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News & Insights

News & Insights

Disintermediation: Part 2

In Part 1 of this post I discussed the possibility of content aggregators becoming less viable as the corporate and government owners of large valuable datasets start making their data available directly, free-of-charge, and/or via new cooperative aggregation models. In Part 2 I look at the rise of corporate content.

For over 70 years—certainly since the launch of Norman Cahners‘ Modern Materials Handling—the business-to-business magazine has reigned supreme as the place where buyers and sellers in very specific market segments “meet” and interact. Readers come for the articles’ insight into their industry and their competitors, while advertisers hawk their wares to an audience of qualified buyers. Over the last several years, however, the sellers have moved to create content themselves and to establish a direct connection to their prospective buyers.

This disintermediation was initially contemplated when the ROI on magazine advertising drifted lower and budget money moved into direct marketing. It accelerated with the rise of the pay-for-performance ad delivery model. Even “advertorials” (ads that are formatted to look like a magazine or web site’s editorial content) couldn’t answer the looming question for B2B advertisers: Why should we pay to run an ad in a publication that goes to a random subset of our customer base when we can reach out directly to the exact prospects we want to reach?

A direct relationship with existing customers is a relatively established channel of communication (think of corporate newsletters to clients and customer-focused annual events), but a direct relationship with prospective customers, or a “CRM-centered” approach, means content tailored to emphasize the positive aspects of a product also needs to include valuable, objective information as well.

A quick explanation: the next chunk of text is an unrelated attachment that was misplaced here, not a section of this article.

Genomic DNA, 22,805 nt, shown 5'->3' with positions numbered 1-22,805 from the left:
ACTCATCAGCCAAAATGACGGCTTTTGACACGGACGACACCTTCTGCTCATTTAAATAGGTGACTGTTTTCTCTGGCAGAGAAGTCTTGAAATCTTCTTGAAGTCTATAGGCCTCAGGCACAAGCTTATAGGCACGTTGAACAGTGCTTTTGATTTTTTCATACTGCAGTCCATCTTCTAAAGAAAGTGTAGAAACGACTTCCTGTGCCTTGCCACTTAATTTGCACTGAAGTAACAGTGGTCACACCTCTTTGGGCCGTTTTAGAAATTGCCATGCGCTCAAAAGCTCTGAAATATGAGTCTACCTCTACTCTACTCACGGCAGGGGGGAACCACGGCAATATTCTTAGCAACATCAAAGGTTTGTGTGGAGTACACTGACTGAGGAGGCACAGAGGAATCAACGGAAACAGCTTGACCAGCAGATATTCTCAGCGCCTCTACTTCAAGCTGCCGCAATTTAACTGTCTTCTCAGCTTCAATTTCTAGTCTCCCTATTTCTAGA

That’s where corporations stumble with their “content marketing” efforts. They can produce corporate blogs, whitepapers, webinars, and newsletters and they can distribute them through web sites, email, and third-party partners, but most struggle with creating compelling unbiased content.

They don’t need to act exactly like a B2B magazine, but if they copy the publishing business’s general strategy (providing a mix of short pieces, long pieces, long-form analyses, data visualizations, etc.) and add some things that publishers can’t, then there’s every reason to believe that B2B content marketers can effectively attract industry eyeballs:

  • Interviews and reports with in-house experts
  • Respected consultants as guest bloggers
  • Webinars where questions can be asked
  • Proprietary research with wide appeal
  • Market analyses supported by open data
  • Data visualizations of market trends

According to Blue Nile Research, 46% of content should be data and statistics, there should be as much video content as blog content, and customer case studies need to be part of the mix. Usable, shareable content is key, I think, for two reasons: content needs to include practical information that can be put to immediate use and social virality is as important as SEO.

If corporate media can produce this range of content and provide enough hard-to-find information on industry challenges and developments, they should be able to both bring value to readers in the industry and influence their current and prospective customers. Content marketers will, of course, face the same SEO, editorial, and design challenges that traditional publishers face in building an audience for their output but there’s no reason to believe they cannot accomplish this.

One final note: “Pure” B2B journalism has always been a bit of a myth since B2B journalists couldn’t ever afford to offend advertisers (who are also valuable event sponsors and speakers) with unvarnished editorial. So, in an odd way, because corporate content isn’t neutral by definition, it allows readers to more clearly understand the authors’ perspectives and motivations. This trend toward embracing an author’s “known bias” is a larger one in the media as a whole (e.g., the recent Boston Herald’s recent front page editorial) and it provides a kind of philosophical underpinning to the ongoing disintermediation of B2B media.

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